We think the law is clear: if you’ve built a secure email service, the government can’t secretly force you to break it and rebuild it to be insecure under the “provider assistance” mandate that might accompany a surveillance order or directive. If that’s what the government is demanding here, then we have CALEA II design mandates imposed by secret court order, going far beyond anything that Congress ever intended with the “assistance” requirements of current law and far beyond anything in CALEA I.
If it is the government’s theory that existing law already empowers it to demand secret alterations in communications services, then the shutdowns of Lavabit and Silent Mail are very troubling indeed. Take just one concern: the personal safety of human rights activists who depend on secure email service in carrying out their work. The U.S. government has actually supported the development of secure communications tools for human rights activists. Does the shutdown of Lavabit mean that secure email services cannot be secure against government access? Or does it say the U.S. will not tolerate in the U.S. the kind of secure communications it is promoting in Iran or Tibet?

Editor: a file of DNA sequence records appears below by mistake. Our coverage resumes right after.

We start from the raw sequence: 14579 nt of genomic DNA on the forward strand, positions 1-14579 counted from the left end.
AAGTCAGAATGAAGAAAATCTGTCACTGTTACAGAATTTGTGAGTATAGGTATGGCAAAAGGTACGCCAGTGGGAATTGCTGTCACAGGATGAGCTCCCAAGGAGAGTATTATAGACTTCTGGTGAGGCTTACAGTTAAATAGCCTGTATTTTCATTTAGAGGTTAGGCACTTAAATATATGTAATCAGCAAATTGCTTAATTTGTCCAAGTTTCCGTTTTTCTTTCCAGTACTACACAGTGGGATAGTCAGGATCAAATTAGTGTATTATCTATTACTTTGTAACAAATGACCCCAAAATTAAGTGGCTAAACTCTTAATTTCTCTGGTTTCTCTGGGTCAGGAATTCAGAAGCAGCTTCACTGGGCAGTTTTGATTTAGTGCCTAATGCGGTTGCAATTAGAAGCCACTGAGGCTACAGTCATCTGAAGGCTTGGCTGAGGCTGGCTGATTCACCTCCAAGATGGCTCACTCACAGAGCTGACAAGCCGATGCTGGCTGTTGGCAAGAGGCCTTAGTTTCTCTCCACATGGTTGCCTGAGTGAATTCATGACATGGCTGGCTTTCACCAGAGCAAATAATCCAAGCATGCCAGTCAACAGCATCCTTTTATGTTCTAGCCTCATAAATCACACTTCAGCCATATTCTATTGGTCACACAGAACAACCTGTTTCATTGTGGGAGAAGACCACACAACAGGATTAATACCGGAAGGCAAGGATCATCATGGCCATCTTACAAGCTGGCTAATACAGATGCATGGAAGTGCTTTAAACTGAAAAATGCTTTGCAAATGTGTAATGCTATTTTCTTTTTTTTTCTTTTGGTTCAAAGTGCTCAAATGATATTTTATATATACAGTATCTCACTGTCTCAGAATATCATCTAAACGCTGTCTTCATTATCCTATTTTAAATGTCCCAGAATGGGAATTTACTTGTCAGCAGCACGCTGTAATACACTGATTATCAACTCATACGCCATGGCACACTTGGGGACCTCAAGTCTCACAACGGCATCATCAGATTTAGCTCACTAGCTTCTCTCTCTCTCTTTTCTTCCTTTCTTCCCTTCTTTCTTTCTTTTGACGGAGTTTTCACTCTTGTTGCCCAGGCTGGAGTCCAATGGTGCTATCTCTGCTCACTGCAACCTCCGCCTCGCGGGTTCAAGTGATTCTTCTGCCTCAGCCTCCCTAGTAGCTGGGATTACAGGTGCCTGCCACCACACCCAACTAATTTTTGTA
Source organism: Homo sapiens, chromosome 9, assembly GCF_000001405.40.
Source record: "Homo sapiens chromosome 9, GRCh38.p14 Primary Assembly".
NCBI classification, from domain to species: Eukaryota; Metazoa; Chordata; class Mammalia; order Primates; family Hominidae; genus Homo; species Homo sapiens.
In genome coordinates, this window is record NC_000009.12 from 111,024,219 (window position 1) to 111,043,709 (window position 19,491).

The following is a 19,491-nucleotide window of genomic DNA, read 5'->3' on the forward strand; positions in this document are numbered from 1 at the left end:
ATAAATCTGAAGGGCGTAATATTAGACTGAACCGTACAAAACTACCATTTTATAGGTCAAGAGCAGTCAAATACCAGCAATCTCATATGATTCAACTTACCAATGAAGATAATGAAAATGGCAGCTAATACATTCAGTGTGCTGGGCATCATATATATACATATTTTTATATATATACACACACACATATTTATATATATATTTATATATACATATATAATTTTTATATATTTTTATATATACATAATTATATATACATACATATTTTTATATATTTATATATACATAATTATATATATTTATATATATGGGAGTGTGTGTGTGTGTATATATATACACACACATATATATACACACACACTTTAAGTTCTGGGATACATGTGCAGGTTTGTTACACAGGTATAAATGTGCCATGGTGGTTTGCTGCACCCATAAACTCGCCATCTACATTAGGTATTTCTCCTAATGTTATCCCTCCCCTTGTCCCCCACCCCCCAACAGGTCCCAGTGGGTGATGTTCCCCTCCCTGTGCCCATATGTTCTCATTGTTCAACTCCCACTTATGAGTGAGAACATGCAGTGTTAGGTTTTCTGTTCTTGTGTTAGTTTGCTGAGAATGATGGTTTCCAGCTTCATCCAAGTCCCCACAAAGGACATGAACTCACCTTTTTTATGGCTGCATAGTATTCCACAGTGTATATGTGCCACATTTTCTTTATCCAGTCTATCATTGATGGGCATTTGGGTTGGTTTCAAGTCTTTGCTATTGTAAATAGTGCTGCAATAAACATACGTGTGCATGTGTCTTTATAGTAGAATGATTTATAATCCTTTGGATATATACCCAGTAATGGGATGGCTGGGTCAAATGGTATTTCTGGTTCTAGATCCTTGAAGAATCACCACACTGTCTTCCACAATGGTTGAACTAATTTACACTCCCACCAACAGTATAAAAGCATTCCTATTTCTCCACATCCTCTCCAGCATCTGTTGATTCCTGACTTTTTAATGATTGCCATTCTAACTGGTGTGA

Last week, President Obama committed his Administration to being more forthcoming about its surveillance activities in order to engender public trust. Allowing Lavabit to explain what it was about the government’s surveillance demands that prompted the company to shut down its service would go a long way toward building that trust. It would also tell us whether we can trust any service that promises security online. A negative answer to that question would have profound implications for both commerce and the democratic potential of the Internet.